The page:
When the tax man comes knocking, you’re probably not excited at the prospect of opening the door. But, with a few negotiation tactics in hand, you may be able get yourself out of a sticky situation and put yourself back on firm footing with the IRS. Here are 8 negotiation tips that could prove helpful when the IRS confronts you about delinquent taxes.
8 Best Negotiation Tips for Delinquent IRS Taxes:
Negotiation Tip #1: Always, Always Tell the Truth
Above all else, you must remember to tell the truth about absolutely everything. As is the case in most situations, lies have a way of coming back to bite you. If you are caught in a lie, no matter how small, you will be considered a suspect. A lie will push an investigation in a whole new direction. If you have delinquent taxes, there are ways to resolve your problems through honest negotiation. Always, always tell the truth.
Negotiation Tip #2: Speak the Language
In addition to telling the truth, make sure you use IRS lingo. Using industry-specific language makes you appear more knowledgeable to IRS agents and garners respect. You will want to use verbiage like the following:
- Penalties should be “abated,” not “removed.”
- “Currently not collectible” is the industry phrase for not being able to pay tax bills as a result of suffering financial reversals.
- The keyword “innocent spouse” signals you believe a spouse should be responsible for the tax matter at hand.
Spend some time researching IRS lingo and learn to speak their language.
Negotiation Tip #3: Keep Your Promises
Going along with the theme of truthfulness, it’s important to only make promises you can keep. When negotiating with the IRS, don’t ever make promises simply for the sake of appearing cooperative. If you can’t afford to make a $400 payment per month, don’t promise you will. It looks much better to admit you can only pay $300 than to promise a larger payment and consistently undercut what you said you would pay.
Negotiation Tip #4: Take Advantage of Payment Options
The IRS is not always the beast it’s made out to be. In fact, it usually offers friendly installment agreements and compromise to those willing to accept the rules and stipulations. The IRS’s “Fresh Start” program changed a couple of years ago to make it easier for taxpayers to qualify if they owe less than $50,000. By educating yourself on how these programs work, you can put yourself in a better position of power.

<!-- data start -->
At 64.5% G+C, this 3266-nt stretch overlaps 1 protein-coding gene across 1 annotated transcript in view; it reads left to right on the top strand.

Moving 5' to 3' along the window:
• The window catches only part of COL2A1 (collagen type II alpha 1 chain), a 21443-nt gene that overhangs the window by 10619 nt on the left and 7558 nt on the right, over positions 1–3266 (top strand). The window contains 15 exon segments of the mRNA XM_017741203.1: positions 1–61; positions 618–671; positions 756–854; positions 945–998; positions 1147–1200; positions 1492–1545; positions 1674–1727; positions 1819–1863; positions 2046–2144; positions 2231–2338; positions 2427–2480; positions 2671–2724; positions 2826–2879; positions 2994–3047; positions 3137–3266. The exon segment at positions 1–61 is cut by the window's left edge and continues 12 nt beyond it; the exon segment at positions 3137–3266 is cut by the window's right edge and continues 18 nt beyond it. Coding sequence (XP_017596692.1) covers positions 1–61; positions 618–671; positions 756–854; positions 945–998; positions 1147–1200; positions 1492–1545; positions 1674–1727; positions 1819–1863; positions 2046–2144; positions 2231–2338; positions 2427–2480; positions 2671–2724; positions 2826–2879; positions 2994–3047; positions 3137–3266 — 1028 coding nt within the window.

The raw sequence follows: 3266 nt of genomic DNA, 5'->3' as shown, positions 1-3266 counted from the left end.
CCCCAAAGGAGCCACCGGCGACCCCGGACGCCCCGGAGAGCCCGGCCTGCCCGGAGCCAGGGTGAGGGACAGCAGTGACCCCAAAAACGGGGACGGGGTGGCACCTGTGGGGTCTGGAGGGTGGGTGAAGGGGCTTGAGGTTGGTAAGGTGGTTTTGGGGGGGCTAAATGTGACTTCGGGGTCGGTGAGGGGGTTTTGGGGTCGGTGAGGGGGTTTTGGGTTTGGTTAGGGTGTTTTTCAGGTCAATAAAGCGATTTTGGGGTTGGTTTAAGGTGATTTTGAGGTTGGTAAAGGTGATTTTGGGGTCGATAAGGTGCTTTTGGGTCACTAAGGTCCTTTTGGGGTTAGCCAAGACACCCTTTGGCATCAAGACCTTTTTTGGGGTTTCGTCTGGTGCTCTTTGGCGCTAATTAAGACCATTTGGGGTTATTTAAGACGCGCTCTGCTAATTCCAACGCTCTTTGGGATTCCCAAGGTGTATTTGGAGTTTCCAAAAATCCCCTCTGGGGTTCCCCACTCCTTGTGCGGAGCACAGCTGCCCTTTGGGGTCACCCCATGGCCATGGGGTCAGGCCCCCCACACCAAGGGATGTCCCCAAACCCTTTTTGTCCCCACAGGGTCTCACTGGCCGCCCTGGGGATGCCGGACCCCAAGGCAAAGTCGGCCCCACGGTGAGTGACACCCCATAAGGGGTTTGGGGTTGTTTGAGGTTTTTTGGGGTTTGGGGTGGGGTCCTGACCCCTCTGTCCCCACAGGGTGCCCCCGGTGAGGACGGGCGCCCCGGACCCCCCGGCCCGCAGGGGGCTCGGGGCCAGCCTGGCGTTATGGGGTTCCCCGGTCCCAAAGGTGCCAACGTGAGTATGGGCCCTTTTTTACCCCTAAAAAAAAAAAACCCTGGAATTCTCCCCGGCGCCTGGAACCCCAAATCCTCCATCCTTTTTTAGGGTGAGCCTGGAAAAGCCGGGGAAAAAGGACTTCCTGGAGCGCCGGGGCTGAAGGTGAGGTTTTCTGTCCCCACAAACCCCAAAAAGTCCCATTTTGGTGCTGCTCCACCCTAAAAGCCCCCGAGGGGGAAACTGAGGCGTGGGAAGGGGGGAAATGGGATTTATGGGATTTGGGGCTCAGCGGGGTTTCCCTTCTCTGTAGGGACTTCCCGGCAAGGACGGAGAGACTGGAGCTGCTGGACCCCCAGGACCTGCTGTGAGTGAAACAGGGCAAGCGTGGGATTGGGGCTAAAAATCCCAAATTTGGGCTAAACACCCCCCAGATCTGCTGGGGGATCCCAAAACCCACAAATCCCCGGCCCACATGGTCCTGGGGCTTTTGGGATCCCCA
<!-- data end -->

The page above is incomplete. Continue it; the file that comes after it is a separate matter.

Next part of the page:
Negotiation Tip #5: Prove Responsibility
Another way to gain a stronger negotiation stance is to file tax returns before the IRS has a chance to do it themselves. If you ignore your tax returns, the IRS will eventually file them for you. The downside of this is that they often prepare these substitutes in the best interests of the government, not you. If you aren’t able to afford your tax bill, it’s important to file your most recent return so you have a chance to honestly state what you actually owe.
Negotiation Tip #6: Make an Offer They Can’t Refuse
When negotiating with the IRS, nothing beats making an offer they can’t refuse. It never hurts to make an offer. In fact, it shows you truly care about paying off your delinquent taxes and are making efforts to settle your debts.
Negotiation Tip #7: Make Your Payments
Once you develop a repayment plan, you must do everything possible to stick to your payments and not violate the prearranged terms. The IRS is doing you a favor by allowing you to repay your debts over time, but it does not take kindly to violations. The IRS can seize your property, take over bank accounts, and mortgage your home if you fail to make payments. IRS representatives don’t like surprises and will respond appropriately.
Negotiation Tip #8: Get Help
To make negotiating with the IRS easier and more effective, you will want to seek professional help. Do your research and find an honest, dependable, and experienced professional capable of helping you negotiate your current situation. When looking for a professional, be sure to read reviews and find a reputable source, not someone that makes outrageous claims. Avoid the late night infomercials promising pennies on the dollar. Instead, go with a credible U. S. Treasury Enrolled Agent, Attorney, CPA, or financial professional with extensive experience negotiating with the IRS. If one of the aforementioned professionals is also a Certified Tax Resolution Specialist, choose this route above all others.
Putting it All Together
If you have delinquent taxes and don’t know what to do or where to go, remember there is always hope. With proper negotiation skills and experienced help on your side, you can fight your way out of almost any IRS tax situation.